The wood industry in Serbia has great potential for development. The country has a plentiful supply of high quality raw base materials and a pool of workers skilled in processing wood to form finished wood products, furniture and paper. In recent years, however, this sector of the country’s economy has been hampered by outdated equipment, scattered resources and a lack of expertise in the latest sector-specific skills, such as computer-aided design and manufacturing and coating.
Serbian prisons suffer from serious overcrowding. According to 2011 data from the country’s Administration for Execution of Penitentiary Sanctions (AEPS), its prisons house approximately 11,000 detainees, nearly 5,000 more inmates that they can officially collectively accommodate. The prison population has been growing steadily since the 1990s and this growth looks unlikely to abate in the near future. The overcrowding has meant that many educational programmes for prisoners have been cut and their prospects for finding work upon release significantly reduced. This leads to increased re-offending among detainees, and the continued over-population of prisons.
Got a great business idea? If so, you might be in need of support and networking opportunities to help get it off the ground. In Serbia, female entrepreneurs, who still form a minority in the business world, often turn to the Belgrade-based Association of Business Women in Serbia (ABW) for such assistance. Established in 1998, this women-run organisation promotes female entrepreneurship within the community and among policy-makers, and also helps its members find the technical support they might need to make their business a success.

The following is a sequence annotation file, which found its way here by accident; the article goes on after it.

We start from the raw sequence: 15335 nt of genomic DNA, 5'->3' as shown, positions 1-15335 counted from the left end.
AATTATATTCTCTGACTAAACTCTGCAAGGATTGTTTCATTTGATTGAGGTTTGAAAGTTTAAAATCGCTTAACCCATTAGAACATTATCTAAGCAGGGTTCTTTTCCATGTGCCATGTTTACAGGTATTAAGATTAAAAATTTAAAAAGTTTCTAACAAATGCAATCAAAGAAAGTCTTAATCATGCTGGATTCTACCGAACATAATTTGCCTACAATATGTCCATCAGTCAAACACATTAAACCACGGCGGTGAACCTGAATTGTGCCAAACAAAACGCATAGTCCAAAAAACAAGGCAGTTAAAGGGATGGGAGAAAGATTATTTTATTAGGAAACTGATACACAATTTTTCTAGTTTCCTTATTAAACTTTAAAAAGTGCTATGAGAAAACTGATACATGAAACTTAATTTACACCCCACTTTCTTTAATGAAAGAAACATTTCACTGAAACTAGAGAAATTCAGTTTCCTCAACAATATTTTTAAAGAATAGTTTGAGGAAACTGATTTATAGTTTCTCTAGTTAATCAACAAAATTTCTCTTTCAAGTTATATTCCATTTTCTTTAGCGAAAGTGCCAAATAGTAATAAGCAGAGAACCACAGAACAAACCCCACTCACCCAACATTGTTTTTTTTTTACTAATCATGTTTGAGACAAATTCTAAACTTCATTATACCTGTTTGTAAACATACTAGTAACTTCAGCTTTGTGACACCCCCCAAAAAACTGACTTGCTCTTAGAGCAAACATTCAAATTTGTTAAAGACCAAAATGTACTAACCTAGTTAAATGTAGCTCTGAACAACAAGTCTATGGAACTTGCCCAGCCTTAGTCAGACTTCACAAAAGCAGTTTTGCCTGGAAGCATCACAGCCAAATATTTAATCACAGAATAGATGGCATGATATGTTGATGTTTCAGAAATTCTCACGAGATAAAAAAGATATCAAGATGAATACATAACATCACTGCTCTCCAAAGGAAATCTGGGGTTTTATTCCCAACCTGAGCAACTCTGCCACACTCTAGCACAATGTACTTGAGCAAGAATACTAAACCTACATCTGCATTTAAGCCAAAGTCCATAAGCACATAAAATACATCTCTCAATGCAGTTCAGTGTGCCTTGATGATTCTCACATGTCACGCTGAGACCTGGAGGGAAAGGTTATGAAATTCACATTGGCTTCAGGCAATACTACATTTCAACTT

“This is the first time that we’ve ever gone to school as our mother didn’t allow us to go to school. She was always afraid that someone would kidnap us and each time the school year started, she would take us somewhere else. The police and social workers would come to our door, but she would hide us away each time. She died three years ago, and we got our second chance at an education.”
Serbia’s position within the Balkans, at the crossroads of European and Asian trading routes, brings it many social and economic benefits. It has also brought problems, most of them stemming from the Yugoslav Wars of the 1990s. During these difficult years, a breakdown in the rule of law, political instability, high unemployment, corruption and porous borders all created the ideal environment in which organised crime groups could operate.
Prior to beginning of accession talks with the European Union, some 200 Serbian public and civil servants from central and local administrations have been trained in best European practices, so to share with their colleagues and be ready to adjust in the country’s integration process.
The European Union’s Nobel Peace prize money will fund four projects under the EU Children of Peace initiative and details of the projects were announced today by Jose Manuel Barroso, the President of the European Commission.
It is important to open the debate on the Nobel Peace Prize not only in the European Union but in Serbia too, as it is very important country for the EU, the Head of the EU Delegation to Serbia, ambassador Vincent Degert said on December 10th, opening the debate “EU as (un)finished project: Nobel Peace Award – Prize or Consolation”.
On the occasion of the ceremony of 2012 Nobel Peace prize awarded to the European Union, the EU Info Centre with the support of the EU Delegation to Republic of Serbia and in cooperation with the European Movement in Serbia’s (EMINS) Novi Sad branch, organises a debate on whether the European Union is an (un) finished project and whether the award of the Nobel Peace Prize to the EU is really a prize or more like a consolation.